Dusty Jermier of psychedelic rockers Wooden Shjips reveals the influences behind their new album.
You might expect one of the world's premier space-rock bands (and RBMA Radio stars) Wooden Shjips to deal exclusively in cosmic influences but it seems there's something a little more earthy behind the San Franciscans' new album for Thrill Jockey, Back To Land. Bass player Dusty Jermier talks us through two nature advocating records he listened to while recording the Shjips' hypnotic, synapse-frying fourth album.
"For the new album, Back To Land, I found inspiration in the nature recordings of Dan Dugan's Waitomo Walkway One and Tim Nielsen's Big Ocean Waves – Vancouver Island Surf.
Dan Dugan’s Waitomo Walkway One is a one-hour walk through nature that includes birdsong, buzzing insects, the crunch of earth and twigs, and the growls of unknown creatures… each sound playing in its own cycle that meshes with the others.
These New Zealand sounds are new to me. They're a new way to hear the world, a fresh start – and yet it all sounds as old as the hills. I don't know any of the bird sounds on Dugan’s album and hearing them encourages me to listen differently to the birds I do know, which helps me listen differently to all things in my life.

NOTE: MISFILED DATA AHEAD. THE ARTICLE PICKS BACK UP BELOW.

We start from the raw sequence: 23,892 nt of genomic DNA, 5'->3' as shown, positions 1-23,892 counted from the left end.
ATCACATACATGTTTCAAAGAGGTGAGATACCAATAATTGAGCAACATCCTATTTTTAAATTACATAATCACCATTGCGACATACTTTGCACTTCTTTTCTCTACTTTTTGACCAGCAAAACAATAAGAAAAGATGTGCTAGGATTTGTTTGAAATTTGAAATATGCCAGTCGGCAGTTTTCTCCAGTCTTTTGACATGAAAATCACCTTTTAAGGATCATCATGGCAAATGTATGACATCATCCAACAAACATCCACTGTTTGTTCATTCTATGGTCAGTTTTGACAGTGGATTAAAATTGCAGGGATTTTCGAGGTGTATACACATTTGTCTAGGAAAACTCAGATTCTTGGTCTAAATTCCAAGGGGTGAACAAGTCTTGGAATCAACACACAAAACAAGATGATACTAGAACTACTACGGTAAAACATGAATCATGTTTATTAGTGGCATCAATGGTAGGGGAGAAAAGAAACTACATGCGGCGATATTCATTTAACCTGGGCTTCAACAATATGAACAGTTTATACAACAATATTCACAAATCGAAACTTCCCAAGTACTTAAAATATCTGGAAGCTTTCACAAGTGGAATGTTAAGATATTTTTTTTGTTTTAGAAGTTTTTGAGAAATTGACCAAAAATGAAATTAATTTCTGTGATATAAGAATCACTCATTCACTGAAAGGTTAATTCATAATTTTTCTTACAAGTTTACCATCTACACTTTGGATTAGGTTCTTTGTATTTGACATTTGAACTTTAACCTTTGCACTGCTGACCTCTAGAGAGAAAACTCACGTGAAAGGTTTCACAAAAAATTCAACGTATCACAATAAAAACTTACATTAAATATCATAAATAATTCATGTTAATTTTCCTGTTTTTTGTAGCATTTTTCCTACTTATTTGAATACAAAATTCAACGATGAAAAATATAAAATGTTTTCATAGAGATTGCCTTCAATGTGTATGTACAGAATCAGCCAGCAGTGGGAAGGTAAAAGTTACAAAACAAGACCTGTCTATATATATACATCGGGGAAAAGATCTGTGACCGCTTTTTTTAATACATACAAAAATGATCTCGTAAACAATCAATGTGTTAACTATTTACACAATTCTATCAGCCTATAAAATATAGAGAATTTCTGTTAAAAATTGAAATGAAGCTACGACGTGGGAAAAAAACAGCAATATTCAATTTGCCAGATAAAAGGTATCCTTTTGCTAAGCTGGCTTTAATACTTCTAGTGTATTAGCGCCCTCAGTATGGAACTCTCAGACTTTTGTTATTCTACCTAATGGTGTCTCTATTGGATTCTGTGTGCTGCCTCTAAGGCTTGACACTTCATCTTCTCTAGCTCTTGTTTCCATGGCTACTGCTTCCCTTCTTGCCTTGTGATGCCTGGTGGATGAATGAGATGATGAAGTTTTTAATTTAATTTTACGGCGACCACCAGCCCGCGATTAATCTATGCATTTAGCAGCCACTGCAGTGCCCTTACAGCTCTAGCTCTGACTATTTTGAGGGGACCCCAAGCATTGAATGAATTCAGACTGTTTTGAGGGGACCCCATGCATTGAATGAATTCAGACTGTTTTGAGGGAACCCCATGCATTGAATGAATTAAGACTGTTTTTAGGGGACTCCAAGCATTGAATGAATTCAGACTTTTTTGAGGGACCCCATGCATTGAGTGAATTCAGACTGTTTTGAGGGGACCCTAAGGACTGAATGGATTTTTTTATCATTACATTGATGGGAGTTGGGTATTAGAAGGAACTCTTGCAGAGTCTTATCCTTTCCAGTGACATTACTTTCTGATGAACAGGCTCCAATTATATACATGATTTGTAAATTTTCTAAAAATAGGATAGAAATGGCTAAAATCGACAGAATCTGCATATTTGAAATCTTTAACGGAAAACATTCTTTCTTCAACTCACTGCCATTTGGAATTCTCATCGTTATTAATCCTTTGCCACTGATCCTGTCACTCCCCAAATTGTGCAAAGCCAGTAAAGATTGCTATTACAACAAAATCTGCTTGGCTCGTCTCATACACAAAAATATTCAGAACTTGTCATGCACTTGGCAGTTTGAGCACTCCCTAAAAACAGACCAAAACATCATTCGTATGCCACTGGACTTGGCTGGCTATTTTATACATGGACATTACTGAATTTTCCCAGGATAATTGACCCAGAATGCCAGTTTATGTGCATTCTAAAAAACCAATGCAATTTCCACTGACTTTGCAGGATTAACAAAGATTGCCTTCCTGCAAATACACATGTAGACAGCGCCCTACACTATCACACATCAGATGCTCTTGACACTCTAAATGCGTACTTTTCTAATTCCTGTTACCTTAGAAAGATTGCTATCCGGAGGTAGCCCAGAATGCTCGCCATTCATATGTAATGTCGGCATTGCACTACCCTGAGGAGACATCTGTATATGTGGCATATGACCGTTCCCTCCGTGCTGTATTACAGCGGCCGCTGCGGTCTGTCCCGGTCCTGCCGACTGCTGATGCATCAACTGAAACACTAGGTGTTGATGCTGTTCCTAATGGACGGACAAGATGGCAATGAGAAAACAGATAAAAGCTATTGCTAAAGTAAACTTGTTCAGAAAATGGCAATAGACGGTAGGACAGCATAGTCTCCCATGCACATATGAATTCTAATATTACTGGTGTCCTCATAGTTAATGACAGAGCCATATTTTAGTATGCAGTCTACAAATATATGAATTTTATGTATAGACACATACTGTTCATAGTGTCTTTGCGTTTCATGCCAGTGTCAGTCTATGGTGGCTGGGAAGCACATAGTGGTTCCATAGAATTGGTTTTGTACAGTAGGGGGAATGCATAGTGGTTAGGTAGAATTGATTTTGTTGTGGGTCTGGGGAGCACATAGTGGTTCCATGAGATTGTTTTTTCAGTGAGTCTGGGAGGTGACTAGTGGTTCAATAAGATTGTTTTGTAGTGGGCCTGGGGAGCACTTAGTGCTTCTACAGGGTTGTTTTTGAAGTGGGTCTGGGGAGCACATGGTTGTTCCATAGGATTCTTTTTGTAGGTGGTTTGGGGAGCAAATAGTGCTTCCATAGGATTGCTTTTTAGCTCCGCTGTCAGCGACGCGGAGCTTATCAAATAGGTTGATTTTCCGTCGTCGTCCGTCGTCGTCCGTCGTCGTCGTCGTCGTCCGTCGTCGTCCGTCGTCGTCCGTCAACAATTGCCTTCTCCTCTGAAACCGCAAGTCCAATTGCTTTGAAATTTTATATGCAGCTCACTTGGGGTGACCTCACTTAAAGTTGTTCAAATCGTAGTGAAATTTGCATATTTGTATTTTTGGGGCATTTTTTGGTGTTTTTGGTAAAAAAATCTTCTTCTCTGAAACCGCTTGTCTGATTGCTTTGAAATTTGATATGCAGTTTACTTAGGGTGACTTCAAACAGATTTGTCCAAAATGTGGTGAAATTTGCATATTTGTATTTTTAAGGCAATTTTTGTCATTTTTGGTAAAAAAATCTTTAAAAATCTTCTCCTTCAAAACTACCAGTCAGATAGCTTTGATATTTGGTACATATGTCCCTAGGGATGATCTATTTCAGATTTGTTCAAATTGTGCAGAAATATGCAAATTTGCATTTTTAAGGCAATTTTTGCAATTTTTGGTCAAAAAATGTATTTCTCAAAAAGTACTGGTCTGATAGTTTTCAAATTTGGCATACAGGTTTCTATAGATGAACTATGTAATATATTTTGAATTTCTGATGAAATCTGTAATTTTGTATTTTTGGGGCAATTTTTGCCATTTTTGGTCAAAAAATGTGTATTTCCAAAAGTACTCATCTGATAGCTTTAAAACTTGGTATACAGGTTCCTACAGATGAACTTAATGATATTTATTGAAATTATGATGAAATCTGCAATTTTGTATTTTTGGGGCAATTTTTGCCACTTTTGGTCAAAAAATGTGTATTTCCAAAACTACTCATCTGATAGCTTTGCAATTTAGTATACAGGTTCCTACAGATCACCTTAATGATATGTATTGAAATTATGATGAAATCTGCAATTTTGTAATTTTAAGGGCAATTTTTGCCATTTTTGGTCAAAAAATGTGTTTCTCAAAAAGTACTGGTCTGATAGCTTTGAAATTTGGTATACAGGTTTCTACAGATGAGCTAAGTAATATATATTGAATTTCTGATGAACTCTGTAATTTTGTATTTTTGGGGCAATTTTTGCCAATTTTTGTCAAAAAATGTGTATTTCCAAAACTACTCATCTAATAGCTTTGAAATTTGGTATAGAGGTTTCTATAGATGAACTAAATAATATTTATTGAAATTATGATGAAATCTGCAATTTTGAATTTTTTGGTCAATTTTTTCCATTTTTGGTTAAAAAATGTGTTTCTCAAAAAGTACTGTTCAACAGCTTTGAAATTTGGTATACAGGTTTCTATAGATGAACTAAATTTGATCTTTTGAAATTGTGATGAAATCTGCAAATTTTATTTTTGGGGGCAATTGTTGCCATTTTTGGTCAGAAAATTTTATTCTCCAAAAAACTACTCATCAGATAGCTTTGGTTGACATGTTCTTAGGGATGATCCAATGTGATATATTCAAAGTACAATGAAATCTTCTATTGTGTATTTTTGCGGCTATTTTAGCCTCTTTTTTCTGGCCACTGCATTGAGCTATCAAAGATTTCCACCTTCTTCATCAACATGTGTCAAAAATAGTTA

Why do the birds sing? To communicate with fellow birds, to alert outsiders they’ve been spotted, to confuse listeners as to where a treat might be. (Sorry if I’ve got the bird-singing thing wrong, David Attenborough, but I’m inspired by your enthusiasm just the same.) The birds are masters of mind games.
The buzzing insect fly-bys, too! I can see where they are just by listening out and their movement helps me locate other sounds – the screech-screech-screech bird on the right, the bird that rings like a bell in the far distant right, the chirp-chirp-chirp one to the left.
The sound of day to day life in San Francisco can be hectic and noisy, much of the sound from man-made machinery like garbage trucks, fog horns, planes. It’s all 'natural', but is so dominated by human activity that sometimes it seems unnatural. But on Tim Nielsen’s Big Ocean Waves – Vancouver Island Surf, it's just surf. It's that simple. There's plenty of subtle detail and natural cadences to sink into and become part of.
On the walk in New Zealand, I'm challenged to listen to familiar sounds in a new way. Sitting by the shore in Vancouver I'm reminded to sit easy and become part of the sound."